Hey guys I got a request to supply a finished Video Specs:
1080i60 (59.94i) 29.97 fps - Drop Frame time-code 1920x1080
I know this is probably rudimentury but it is confusing me as to how to shoot it. Should I shoot 30p or 60p, and then convert it in FCPX to interlaced? or shoot it interlaced at or 60i and put it on a 30p timeline. I am shooting a sony Fs5.
Thanks and sorry for the probably dumb question.
I am not looking for a particular look it is just a simple product shoot. I assume that it doesn't matter how I shoot it, but Im not sure. What I also don't know is would you create a time line with this spec or let the timeline match the first frame then on output convert it to drop frame and 60i?
This is what they sent me.
Please provide this information to your editor to give them guidance on the optimal
We will be unable to use any video that does not comply with these standards.
1080i60 (59.94i) 29.97 fps - Drop Frame time-code
You mention that it's a simple product shoot.
If there's not going to be any reason to shoot it with fields, then I would shoot it progressive.
A reason to shoot fields would be if you're capturing fast action, and are delivering for TV broadcast.
ie - sports
I suggest shooting it at 30p, and work in a 59.94i project in FCPX.
I completely understand your point. You have been given delivery specs, and it would be foolproof to maintain one set of specs all throughout the job.
With all due respect, however, I think that your clients don't always know what's best. (Presumably, they have come to you because you're an expert.)
Without knowing the specifics, and knowing only that we're dealing with a product shoot, I'm sure the best thing for the client would be to shoot progressive.
That way, both the broadcast specs can easily be achieved via your editing package, and the client will have useable footage to be repurposed for other things.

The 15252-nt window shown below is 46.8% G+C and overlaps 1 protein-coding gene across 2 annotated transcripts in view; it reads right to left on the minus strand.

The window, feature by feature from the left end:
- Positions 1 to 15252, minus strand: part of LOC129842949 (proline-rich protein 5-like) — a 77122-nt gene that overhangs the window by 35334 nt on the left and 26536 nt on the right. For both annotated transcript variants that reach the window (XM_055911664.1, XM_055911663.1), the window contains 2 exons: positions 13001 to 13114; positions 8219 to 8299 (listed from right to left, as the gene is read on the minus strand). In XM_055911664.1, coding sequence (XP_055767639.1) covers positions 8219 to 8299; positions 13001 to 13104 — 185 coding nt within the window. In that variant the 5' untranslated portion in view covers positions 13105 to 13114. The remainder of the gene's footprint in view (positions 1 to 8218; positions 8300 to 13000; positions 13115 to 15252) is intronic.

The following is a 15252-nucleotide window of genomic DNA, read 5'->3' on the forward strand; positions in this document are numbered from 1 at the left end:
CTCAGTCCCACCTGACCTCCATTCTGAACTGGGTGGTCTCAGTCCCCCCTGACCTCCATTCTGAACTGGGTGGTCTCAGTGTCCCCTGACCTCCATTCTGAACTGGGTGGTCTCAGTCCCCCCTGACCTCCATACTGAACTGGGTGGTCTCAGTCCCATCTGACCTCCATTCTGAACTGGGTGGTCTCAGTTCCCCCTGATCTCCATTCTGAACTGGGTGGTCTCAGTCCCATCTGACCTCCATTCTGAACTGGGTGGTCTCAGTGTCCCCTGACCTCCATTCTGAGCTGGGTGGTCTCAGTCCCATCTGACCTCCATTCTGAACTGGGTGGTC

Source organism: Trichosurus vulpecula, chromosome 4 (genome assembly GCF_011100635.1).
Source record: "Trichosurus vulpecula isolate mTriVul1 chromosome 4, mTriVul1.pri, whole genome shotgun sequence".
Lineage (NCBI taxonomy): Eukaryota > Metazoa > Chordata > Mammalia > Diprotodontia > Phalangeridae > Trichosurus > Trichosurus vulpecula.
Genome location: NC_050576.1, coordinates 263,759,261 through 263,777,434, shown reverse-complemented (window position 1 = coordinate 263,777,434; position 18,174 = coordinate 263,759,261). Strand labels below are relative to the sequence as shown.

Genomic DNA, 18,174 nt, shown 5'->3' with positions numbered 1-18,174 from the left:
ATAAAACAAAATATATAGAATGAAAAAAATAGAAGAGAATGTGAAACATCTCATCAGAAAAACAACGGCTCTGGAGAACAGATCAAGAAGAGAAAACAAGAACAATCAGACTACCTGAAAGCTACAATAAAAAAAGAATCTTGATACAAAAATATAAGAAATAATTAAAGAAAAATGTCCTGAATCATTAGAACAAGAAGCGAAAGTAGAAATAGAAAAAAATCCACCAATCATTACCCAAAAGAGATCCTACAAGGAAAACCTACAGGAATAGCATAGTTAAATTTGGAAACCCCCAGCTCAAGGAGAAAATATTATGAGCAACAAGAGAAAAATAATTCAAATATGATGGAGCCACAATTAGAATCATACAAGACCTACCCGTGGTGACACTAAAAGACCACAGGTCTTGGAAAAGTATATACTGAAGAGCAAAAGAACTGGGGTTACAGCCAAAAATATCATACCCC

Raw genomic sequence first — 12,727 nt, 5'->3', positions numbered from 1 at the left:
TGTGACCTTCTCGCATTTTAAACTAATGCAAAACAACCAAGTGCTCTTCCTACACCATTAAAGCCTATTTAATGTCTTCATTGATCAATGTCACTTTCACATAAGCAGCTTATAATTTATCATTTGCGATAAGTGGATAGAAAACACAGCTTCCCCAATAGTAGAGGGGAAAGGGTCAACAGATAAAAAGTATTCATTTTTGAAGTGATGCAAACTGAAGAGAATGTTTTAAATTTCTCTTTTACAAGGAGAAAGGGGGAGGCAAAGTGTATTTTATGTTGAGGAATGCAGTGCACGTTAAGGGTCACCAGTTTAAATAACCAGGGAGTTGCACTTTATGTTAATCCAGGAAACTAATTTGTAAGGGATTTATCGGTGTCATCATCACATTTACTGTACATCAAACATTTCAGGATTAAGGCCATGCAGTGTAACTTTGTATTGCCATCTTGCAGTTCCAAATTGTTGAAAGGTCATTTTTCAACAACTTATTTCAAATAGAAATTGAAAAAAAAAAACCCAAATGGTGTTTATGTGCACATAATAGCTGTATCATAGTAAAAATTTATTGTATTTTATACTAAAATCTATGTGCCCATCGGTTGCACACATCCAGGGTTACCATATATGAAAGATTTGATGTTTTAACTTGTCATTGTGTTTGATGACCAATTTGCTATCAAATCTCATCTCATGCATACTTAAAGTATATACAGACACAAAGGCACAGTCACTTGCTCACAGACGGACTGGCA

The delivery spec is to ensure idiot-proof playback from a variety (or a specific) media outlet. As media professionals, we should be thoughtful of our clients needs- even if they aren;t automatically aware of what they are. THAT'S what should be getting your clients to come back to you over and over. imho
I've always shot what the delivery spec was, kept it going through the whole workflow, and it has always been smooth and easy. If they want to keep the raw footage and repurpose it later, they can do that with either interlace or progressive. I don't see how progressive makes that any better. I've never had a client do that with product demo footage, but, whatever works for your studio, do it. Why would progressive be better for the client who doesn't know any better anyway? They'll just come back to you for more work, if your work is quality.
If it was a serious concern, ask the client if they want to archive the raw footage, and if so, what the goal would be, then decide if progressive would be of any value over interlaced.
Which brings up another subject. My contracts state I hold on to raw footage, ONLY IF the client requests it, for 8 months, then wipe it. Otherwise the client can supply an appropriate drive for me to transfer it to, they can keep it, and I wipe my copy as soon as the project is done. That's something you'd want to clarify with the client.
And still, I'd just shoot what the spec was. Unless specifically asked to do otherwise. If they don't ask otherwise, it isn't going to matter.